Among the services, the Army has the lowest percentage (15 percent) of the Department of Defense budget for research, development, and acquisition is only 15 percent. The Army's modernization strategy emphasizes integrating new technology, especially technology that enhances information dominance, and upgrading existing systems in order to preserve its scientific and technological edge. We are buying a limited number of new, high pay-off weapons, and working to extend the lives and capabilities of many existing systems by adding information technology to them. Still, the point will be reached where further improvements to systems will provide only marginal benefits. New weapons systems and equipment will have to be developed and procured for the force of the future. Today's modernization is tomorrow's readiness; without it, we risk sending soldiers into the next war without the technological edge required to obtain decisive victory with minimum casualties.

The Army is committed to maintaining an endstrength commensurate with its increased role in supporting national security. Smaller than at any time since before World War II, today's Army is nevertheless being called upon to conduct an increasing number of missions around the world. In the 40 years between 1950 and 1989, the Army conducted 10 major operational deployments; in the seven years since 1990, 25 have been conducted. The force is being stretched by commitments that require soldiers to be deployed away from their home stations and families much more frequently. The Army has more than 100,000 soldiers and 28,000 civilians stationed around the world, and on any given day during the past year, more than 35,000 soldiers were deployed from their home stations to conduct operations or participate in exercises in more than 70 countries.

The strain of downsizing the Army and increasing operational deployments has not only reduced the modernization budget but also required greater sacrifices from soldiers, who spend longer periods deployed away from home. Increasingly, our people are feeling the uncertainty of continued or rumored reductions and increased missions. Because of the increased demands on soldiers, the size of the Army does matter; mission requirements must be met without placing such heavy demands on individuals that they leave the Army. There is a limit to how small the Army can become without losing its ability to meet the needs of the nation. Given current requirements and the geostrategic landscape of the world we live in, an Army of 495,000 active soldiers appears to be the minimum size needed to meet the current national military strategy.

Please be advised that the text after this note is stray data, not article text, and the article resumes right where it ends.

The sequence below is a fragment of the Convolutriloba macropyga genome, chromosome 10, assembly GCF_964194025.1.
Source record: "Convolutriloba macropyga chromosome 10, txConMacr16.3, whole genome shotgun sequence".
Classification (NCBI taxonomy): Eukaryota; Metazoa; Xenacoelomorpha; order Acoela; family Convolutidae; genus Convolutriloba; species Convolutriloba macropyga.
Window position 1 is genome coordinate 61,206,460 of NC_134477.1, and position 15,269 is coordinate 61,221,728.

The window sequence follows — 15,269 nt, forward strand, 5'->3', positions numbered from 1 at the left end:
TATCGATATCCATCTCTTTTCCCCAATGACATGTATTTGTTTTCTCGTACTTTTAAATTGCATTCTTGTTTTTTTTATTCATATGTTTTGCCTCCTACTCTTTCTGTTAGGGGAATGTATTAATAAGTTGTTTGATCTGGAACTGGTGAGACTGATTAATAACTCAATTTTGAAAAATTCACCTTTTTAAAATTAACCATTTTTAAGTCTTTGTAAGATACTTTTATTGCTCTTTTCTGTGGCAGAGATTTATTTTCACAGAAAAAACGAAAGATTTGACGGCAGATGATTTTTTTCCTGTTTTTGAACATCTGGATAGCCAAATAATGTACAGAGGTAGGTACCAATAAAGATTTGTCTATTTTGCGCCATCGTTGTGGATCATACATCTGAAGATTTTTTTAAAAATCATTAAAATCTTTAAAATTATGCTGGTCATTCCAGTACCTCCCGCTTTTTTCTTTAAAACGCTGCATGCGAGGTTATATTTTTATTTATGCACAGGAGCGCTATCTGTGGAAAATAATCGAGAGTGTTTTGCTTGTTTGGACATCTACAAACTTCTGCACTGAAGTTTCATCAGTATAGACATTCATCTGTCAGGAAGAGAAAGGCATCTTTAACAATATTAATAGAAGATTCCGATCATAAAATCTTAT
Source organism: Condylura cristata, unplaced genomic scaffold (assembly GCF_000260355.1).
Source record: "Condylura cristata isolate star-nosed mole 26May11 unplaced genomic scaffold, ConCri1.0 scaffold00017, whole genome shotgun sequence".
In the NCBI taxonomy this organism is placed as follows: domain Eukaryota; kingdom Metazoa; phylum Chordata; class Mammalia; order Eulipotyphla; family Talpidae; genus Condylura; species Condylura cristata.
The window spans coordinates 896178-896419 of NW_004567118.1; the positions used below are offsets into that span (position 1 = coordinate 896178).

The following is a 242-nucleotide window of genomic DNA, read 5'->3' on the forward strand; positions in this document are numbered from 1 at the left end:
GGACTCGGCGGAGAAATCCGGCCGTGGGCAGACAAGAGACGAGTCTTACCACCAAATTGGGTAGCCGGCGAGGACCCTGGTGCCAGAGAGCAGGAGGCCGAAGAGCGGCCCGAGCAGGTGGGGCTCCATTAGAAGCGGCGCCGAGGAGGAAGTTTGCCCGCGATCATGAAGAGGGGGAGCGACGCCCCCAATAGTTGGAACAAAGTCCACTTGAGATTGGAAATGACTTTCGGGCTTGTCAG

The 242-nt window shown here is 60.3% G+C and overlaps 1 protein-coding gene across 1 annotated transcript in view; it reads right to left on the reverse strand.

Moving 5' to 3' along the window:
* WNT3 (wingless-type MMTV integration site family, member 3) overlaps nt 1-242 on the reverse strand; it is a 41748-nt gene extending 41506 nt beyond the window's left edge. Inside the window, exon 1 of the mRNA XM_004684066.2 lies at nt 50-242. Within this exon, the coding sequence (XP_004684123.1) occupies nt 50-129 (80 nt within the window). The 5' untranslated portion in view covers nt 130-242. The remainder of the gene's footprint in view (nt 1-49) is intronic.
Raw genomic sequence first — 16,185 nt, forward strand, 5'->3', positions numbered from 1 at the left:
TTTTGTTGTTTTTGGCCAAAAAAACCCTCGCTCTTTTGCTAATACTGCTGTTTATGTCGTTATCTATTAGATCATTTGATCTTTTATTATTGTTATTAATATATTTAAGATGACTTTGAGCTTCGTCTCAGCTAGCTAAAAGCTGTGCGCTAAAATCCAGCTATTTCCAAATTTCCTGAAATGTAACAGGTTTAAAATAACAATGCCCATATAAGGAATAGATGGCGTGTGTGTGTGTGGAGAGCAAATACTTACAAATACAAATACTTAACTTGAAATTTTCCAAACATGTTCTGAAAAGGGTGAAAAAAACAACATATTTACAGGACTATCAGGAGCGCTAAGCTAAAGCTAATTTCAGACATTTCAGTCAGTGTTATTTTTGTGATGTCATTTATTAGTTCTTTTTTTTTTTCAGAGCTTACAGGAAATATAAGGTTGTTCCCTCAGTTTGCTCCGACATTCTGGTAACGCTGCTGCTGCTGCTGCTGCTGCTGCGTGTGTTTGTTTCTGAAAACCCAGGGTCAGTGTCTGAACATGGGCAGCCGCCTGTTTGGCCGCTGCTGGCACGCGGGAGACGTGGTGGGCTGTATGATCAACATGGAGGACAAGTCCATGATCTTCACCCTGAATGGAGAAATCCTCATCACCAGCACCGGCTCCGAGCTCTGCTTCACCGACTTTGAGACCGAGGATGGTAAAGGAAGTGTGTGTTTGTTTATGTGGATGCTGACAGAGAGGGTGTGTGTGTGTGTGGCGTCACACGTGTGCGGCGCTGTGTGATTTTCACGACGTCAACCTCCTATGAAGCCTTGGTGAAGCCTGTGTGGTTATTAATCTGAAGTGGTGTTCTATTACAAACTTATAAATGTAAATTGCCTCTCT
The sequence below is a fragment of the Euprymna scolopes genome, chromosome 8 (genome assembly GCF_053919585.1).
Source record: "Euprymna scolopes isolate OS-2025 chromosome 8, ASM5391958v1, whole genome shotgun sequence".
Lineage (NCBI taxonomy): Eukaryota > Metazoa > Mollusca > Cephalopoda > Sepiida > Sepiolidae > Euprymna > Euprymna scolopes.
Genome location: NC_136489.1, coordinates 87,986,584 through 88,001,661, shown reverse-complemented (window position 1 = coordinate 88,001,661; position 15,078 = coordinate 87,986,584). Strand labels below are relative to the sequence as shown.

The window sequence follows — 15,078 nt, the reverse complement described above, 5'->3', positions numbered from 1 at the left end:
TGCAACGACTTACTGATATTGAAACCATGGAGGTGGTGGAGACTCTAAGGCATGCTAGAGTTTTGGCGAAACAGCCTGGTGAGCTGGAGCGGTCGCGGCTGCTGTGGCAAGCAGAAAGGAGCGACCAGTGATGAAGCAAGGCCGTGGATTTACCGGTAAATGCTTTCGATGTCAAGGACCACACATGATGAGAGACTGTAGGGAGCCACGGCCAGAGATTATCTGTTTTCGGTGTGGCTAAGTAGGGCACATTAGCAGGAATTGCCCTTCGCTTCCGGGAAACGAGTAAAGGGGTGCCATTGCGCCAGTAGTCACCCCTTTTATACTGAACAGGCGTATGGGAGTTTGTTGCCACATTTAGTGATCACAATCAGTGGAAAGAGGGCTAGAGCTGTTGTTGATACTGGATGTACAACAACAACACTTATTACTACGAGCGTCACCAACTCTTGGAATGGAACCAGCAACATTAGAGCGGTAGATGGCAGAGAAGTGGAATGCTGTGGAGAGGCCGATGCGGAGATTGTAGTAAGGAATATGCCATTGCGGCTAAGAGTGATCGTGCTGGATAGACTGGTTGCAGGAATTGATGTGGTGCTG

In light of the sacrifices service members make, enhancing quality of life for both married and single soldiers is a top priority of the Army. Quality of life programs are critical if the Army is to continue to attract and retain the quality people necessary to maintain a quality force. The Army is committed to providing a standard of living comparable to that found in civilian life by ensuring its personnel receive adequate health care, pay, housing, and retirement benefits.

Joint Vision 2010 -- an operationally based template for guiding the transition of the U.S. Armed Services into the 21st century -- is our guidepost for the future. Joint Vision 2010 seeks to achieve full spectrum dominance through the application of four operational concepts: dominant maneuver, precision engagement, full dimensional protection, and focused logistics. Army Vision 2010 is the blueprint for the Army's contributions to the operational concepts identified in Joint Vision 2010. It is the conceptual template for how the United States Army will channel the vitality and innovation of its soldiers and civilians and leverage technological opportunities to achieve new levels of effectiveness as the land component member of the joint warfighting team.